Tony Kim, 58, also known as Kim Sang Duk, is being held in North Korea after being accused of carrying out "hostile acts with an aim to subvert the country", Korean Central News Agency (KCNA) has said.
A former accountant in California, he was detained at Pyongyang Airport as he tried to board a plane to leave the country on April 22, but officials only confirmed he had been detained and why today.
A statement from KCNA, said: ”He was intercepted for committing criminal acts of hostility aimed to overturn the DPRK not only in the past but also during his last stay before interception.”
The American citizen's detention comes as tensions between North Korea and the US are reaching an all-time high, with Mr Kim's arrest bringing the total number of Americans being held in the country to three.
Mr Kim is a Korean-American former professor at the Yabian University of Science and Technology (YUST) in the northeastern Chinese city of Yanji, near the Chinese border with North Korea.
He had just completed a one-month stint as a guest lecturer in international finance and management at the Pyongyang University of Science and Technology (PUST), a sister insistution of YUST, according to Park Chan-mo, chancellor of PUST.
He is also believed to have been working as a regional director for a humanitarian organisation for several years and had been providing aid to areas which had suffered from flooding last summer, the Korean language Voice of America Korea website said.
Mr Kim was also welll-known for visiting North Korean orphanages, providing food aid for children.
Tony Kim was detained in North Korea
The humanitarian academic is one of three US citizens held in North Korea, with Otto Frederick Warmbier arrested in January 2016 and Kim Dong Chul arrested in October 2015, although his status was not known until January 2016.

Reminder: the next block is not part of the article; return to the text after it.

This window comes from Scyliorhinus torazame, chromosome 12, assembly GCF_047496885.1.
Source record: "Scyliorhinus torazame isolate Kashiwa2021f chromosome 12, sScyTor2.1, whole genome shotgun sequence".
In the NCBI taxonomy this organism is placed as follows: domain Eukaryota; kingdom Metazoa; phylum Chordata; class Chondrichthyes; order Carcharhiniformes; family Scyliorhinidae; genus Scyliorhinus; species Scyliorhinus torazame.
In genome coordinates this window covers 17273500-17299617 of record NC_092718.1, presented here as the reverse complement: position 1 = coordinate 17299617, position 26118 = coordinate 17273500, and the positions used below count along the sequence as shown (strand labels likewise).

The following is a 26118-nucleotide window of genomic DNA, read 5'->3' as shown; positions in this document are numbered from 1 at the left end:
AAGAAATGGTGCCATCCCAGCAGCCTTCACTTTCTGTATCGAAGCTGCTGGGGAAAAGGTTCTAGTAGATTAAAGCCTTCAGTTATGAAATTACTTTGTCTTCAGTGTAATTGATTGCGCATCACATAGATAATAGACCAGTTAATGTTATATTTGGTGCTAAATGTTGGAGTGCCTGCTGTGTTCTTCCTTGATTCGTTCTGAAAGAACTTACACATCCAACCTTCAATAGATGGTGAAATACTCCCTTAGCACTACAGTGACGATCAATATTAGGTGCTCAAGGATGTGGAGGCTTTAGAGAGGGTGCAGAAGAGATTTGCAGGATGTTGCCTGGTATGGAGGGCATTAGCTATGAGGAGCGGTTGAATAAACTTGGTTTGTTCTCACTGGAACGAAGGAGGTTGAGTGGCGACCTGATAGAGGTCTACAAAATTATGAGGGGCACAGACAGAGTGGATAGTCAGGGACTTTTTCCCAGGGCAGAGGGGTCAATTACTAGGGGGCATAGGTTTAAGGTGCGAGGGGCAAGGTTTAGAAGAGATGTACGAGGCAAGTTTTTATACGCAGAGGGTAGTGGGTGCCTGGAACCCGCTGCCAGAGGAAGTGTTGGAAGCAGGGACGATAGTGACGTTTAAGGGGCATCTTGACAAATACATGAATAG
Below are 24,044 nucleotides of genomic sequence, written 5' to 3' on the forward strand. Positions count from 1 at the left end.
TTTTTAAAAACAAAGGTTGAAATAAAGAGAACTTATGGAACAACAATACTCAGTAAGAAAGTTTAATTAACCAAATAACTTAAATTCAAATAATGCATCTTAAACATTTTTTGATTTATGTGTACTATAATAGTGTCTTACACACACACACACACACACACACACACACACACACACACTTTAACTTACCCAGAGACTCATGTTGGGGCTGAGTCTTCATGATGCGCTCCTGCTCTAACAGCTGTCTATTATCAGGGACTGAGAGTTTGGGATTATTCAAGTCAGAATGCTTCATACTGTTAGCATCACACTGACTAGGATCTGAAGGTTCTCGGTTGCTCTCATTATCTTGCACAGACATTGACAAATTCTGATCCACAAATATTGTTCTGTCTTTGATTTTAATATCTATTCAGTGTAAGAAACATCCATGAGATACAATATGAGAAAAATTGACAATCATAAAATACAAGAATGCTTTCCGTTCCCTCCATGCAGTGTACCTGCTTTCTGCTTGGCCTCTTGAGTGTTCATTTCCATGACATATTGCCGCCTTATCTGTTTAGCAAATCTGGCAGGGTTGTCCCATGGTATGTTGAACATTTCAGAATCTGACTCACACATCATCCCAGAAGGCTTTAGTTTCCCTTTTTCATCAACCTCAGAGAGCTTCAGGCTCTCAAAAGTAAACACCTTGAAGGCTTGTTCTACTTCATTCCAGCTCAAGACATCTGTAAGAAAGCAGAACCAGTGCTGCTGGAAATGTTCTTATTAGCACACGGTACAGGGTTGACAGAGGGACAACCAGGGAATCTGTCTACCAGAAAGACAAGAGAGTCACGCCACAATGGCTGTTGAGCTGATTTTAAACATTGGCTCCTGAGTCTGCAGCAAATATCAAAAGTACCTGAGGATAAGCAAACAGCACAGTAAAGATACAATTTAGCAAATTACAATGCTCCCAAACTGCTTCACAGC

Because the US does not have diplomatic relations with North Korea, the Swedish embassy is handling consular matters involving US citizens in the country.
In reference to Tony Kim, Martina Aberg, deputy head of mission for the Swedish Embassy in North Korea, said: "We have been informed and can confirm there has been a detention of a US citizen.
"He was prevented from getting on the flight out of Pyongyang. We don't comment further than this."
Explosive images as South and North Korea test their deadly power
Tue, May 2, 2017
South Korea and US military held the integrated live fire exercise amid tensions over nuclear issues in the Korean Peninsula
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South Korean K1A2 tanks fires live rounds
On Monday the US revealed its Terminal High Altitude Area Defence (THAAD) missile defence system is now operational from a disused golf course in southern South Korea.
Last Saturday North Korea launched a ballistic missile, which is widely believed to have been its fifth failed test, and is in direct violation of UN Security Council resolutions.
North Korean leader Kim Jong-un has responded to an increasing swarm of US and Japanese war ships and aircraft by saying the country is "fully ready" for armed conflict and would not hesitate to use nuclear warfare, which he described as a "treasured sword".
Speaking through a Pyongyang-based newspaper, which acts as a state mouthpiece, he said: "The gangster-like US imperialists have gone extremely reckless in their moves to unleash a nuclear war on the Korean peninsula.
US Sea Hawks have been practicing in the Philippine Sea
“What merits a serious attention is that such military game is underway when Trump and other US warmongers are crying out for making a preemptive nuclear strike at the DPRK day after day.
“The reckless military provocation is pushing the situation on the Korean peninsula closer to the brink of nuclear war.
“The army of the DPRK is keenly watching the military movement of the US imperialists, fully ready to react to all forms of war they will opt for with a powerful nuclear treasured sword for self-defence.”
Kim Jong-un is cracking down on US citizens following US actions
At the beginning of April Donald Trump sent the USS Carl Vinson-led aircraft carrier strike group to the Korean peninsula and since then the US has increased its firepower in the region.
Last week US ally, Japan, joined in drills with the strike group, described as an "armada" by Mr Trump.
Yesterday Japan revealed its biggest warship, 294-metre long helicopter carrier the Izumo, will accompany a US supply vessel dispatched to refuel American naval forces in the region, including the USS Carl Vinson carrier group, which North Korea has threatened to sink.
Reacting to the move, an editorial in the North Korea's ruling Workers' Party newspaper, Rodong Sinmun, blamed Japan for the rising tensions and said the Land of the Rising Sun would be engulfed in radioactive clouds if nuclear war broke out.